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Located in the southern part of North Macedonia near the border with Greece, Bitola is the country’s second largest city. Start your time here in Magnolia Square underneath the clocktower, before making your way through the city’s important religious sites.
You don’t come to a sleepy Bitola to rush, so take your time by enjoying the local cafe scene on Sirok Sokak, the city’s main pedestrian drag. Visit the city’s Old Bazaar and the covered market, where you can get your Macedonian shooping fix.
For those of us that love a good history lesson, visiting the Museum of Bitola is a great way to learn about the Balkan struggle for independence from the Ottomans. The museum itself is situated in a mid-19th century building that served as a military academy. In 1983 it was repurposed into a museum to honor its most famous student, Mustafa Kemal Atatürk, a Turkish army officer and first President of Turkey.

Visit the Ruins of Heraclea Lyncestis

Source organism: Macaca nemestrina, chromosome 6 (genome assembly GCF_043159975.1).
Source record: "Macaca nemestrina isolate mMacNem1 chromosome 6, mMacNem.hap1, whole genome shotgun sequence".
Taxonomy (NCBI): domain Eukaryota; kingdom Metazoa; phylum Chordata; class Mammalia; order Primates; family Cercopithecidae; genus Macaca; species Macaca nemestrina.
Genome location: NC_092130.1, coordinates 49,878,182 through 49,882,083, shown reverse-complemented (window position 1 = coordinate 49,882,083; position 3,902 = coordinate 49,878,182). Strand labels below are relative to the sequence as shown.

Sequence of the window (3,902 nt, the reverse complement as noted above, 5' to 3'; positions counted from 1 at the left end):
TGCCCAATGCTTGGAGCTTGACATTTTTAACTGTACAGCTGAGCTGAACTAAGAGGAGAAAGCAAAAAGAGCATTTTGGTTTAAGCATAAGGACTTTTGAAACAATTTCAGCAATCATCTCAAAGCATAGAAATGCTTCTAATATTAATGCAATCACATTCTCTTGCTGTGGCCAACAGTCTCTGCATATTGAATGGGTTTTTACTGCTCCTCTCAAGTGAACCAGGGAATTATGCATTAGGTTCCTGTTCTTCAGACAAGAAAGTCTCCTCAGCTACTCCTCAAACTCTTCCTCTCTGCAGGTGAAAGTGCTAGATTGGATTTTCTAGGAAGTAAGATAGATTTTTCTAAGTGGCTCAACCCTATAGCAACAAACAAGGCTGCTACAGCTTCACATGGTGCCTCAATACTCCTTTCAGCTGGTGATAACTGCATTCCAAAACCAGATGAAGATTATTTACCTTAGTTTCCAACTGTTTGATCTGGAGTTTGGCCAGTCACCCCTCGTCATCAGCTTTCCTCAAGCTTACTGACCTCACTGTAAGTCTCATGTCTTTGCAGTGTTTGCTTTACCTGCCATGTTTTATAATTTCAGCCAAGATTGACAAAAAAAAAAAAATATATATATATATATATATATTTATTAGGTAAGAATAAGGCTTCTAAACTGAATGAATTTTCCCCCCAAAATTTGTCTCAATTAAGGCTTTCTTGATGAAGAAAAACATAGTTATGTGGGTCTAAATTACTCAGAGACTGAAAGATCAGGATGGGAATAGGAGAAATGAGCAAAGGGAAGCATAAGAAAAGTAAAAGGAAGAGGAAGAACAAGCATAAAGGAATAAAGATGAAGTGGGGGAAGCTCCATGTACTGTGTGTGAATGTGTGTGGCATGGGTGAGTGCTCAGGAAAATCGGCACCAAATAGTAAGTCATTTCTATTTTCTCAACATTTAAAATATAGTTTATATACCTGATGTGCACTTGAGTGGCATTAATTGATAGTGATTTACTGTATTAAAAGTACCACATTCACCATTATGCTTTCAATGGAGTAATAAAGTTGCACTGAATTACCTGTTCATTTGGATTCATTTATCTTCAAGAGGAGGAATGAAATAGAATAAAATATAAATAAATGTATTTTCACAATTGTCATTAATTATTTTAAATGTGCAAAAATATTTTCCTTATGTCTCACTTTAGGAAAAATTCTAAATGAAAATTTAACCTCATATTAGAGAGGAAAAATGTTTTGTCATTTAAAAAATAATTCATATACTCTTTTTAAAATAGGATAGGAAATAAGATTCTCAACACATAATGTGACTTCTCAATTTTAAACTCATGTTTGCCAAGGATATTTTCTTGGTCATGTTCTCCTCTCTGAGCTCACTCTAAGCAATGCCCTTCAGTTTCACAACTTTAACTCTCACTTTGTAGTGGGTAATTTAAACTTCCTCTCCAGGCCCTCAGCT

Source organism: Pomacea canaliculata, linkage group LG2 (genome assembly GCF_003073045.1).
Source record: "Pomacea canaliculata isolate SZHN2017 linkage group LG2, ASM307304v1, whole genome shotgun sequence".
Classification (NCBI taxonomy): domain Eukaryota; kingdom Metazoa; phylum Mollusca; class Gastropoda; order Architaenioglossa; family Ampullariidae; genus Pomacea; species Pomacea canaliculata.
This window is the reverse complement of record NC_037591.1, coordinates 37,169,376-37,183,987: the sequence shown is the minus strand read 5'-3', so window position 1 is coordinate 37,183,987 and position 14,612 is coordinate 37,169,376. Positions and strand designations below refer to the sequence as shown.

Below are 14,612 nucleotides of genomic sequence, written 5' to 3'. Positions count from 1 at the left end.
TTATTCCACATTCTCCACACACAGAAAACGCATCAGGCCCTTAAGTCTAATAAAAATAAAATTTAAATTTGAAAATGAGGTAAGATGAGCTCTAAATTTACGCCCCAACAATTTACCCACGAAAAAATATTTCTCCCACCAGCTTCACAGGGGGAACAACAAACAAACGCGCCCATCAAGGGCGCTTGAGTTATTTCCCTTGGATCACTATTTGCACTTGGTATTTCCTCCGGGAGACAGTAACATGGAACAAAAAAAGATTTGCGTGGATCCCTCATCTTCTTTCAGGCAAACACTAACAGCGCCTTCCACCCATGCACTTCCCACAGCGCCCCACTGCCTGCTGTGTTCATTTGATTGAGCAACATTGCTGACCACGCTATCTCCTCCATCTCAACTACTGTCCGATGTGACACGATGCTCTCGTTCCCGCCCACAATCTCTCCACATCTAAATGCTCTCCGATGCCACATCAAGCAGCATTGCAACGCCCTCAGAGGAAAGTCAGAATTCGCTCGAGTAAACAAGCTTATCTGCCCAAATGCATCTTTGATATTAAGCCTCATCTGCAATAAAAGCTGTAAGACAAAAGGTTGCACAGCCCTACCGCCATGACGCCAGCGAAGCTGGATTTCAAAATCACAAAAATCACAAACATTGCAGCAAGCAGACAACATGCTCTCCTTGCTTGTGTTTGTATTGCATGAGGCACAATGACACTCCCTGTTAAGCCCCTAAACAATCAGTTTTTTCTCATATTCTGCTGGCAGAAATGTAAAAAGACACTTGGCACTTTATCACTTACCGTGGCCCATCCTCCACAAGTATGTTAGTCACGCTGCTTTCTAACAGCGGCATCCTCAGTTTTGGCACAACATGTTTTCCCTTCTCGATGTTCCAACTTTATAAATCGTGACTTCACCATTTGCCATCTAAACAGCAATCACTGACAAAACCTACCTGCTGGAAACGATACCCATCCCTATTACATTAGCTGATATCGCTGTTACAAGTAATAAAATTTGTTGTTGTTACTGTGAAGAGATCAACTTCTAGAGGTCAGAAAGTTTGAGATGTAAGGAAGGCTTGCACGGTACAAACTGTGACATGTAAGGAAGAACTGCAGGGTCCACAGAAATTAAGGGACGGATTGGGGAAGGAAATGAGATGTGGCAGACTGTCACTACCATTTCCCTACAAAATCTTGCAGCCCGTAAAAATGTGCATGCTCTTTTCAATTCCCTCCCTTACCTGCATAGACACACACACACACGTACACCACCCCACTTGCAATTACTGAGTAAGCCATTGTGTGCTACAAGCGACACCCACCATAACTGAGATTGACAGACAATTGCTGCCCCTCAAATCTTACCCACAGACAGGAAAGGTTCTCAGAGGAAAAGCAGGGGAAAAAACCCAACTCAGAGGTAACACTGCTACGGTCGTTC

Heraclea Lyncestis was an ancient city in the kingdom of Macedon. Phillip II of Macedon founded it in the 4th century B.C. With the presence of Greeks and Romans throughout the Balkan Peninsula, each made their mark on Heraclea Lyncestis. The ruins of Heraclea Lyncestis are a testament to their tangible influences and dominance. The ruins themselves are located just 2 kilometers south from the center Bitola, at the foot of Baba Mountain. Though smaller than the original city, the archaeological site of Heraclea Lyncestis holds several important buildings and sites. These include the Roman theatre, Roman thermae (bath complex), small and large basilicas added by the Byzantines, Jewish temple, and intricate church floor mosaics that are fantastic examples of early Christian art.